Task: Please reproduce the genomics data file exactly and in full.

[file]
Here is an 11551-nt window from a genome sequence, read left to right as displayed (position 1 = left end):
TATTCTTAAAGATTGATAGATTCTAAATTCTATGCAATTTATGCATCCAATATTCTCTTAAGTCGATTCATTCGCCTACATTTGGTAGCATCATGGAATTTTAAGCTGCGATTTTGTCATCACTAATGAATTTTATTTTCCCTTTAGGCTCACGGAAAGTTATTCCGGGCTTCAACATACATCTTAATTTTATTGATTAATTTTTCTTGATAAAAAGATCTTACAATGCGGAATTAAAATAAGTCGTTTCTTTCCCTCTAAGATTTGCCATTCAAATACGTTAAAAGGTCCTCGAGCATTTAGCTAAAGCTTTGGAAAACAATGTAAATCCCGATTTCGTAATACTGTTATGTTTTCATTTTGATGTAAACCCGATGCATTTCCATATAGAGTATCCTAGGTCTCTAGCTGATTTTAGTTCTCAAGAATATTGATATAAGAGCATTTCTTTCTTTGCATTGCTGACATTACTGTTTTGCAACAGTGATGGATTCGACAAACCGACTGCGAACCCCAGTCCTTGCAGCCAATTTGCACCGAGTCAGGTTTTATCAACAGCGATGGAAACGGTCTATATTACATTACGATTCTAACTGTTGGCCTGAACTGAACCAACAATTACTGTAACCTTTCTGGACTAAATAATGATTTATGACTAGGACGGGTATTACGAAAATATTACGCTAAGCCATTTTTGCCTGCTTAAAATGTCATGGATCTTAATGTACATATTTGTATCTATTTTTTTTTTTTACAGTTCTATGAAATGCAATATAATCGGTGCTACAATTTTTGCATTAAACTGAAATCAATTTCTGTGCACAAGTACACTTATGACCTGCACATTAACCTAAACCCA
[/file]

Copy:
Here is an 11551-nt window from a genome sequence, read left to right as displayed (position 1 = left end):
TATTCTTAAAGATTGATAGATTCTAAATTCTATGCAATTTATGCATCCAATATTCTCTTAAGTCGATTCATTCGCCTACATTTGGTAGCATCATGGAATTTTAAGCTGCGATTTTGTCATCACTAATGAATTTTATTTTCCCTTTAGGCTCACGGAAAGTTATTCCGGGCTTCAACATACATCTTAATTTTATTGATTAATTTTTCTTGATAAAAAGATCTTACAATGCGGAATTAAAATAAGTCGTTTCTTTCCCTCTAAGATTTGCCATTCAAATACGTTAAAAGGTCCTCGAGCATTTAGCTAAAGCTTTGGAAAACAATGTAAATCCCGATTTCGTAATACTGTTATGTTTTCATTTTGATGTAAACCCGATGCATTTCCATATAGAGTATCCTAGGTCTCTAGCTGATTTTAGTTCTCAAGAATATTGATATAAGAGCATTTCTTTCTTTGCATTGCTGACATTACTGTTTTGCAACAGTGATGGATTCGACAAACCGACTGCGAACCCCAGTCCTTGCAGCCAATTTGCACCGAGTCAGGTTTTATCAACAGCGATGGAAACGGTCTATATTACATTACGATTCTAACTGTTGGCCTGAACTGAACCAACAATTACTGTAACCTTTCTGGACTAAATAATGATTTATGACTAGGACGGGTATTACGAAAATATTACGCTAAGCCATTTTTGCCTGCTTAAAATGTCATGGATCTTAATGTACATATTTGTATCTATTTTTTTTTTTTACAGTTCTATGAAATGCAATATAATCGGTGCTACAATTTTTGCATTAAACTGAAATCAATTTCTGTGCACAAGTACACTTATGACCTGCACATTAACCTAAACCCA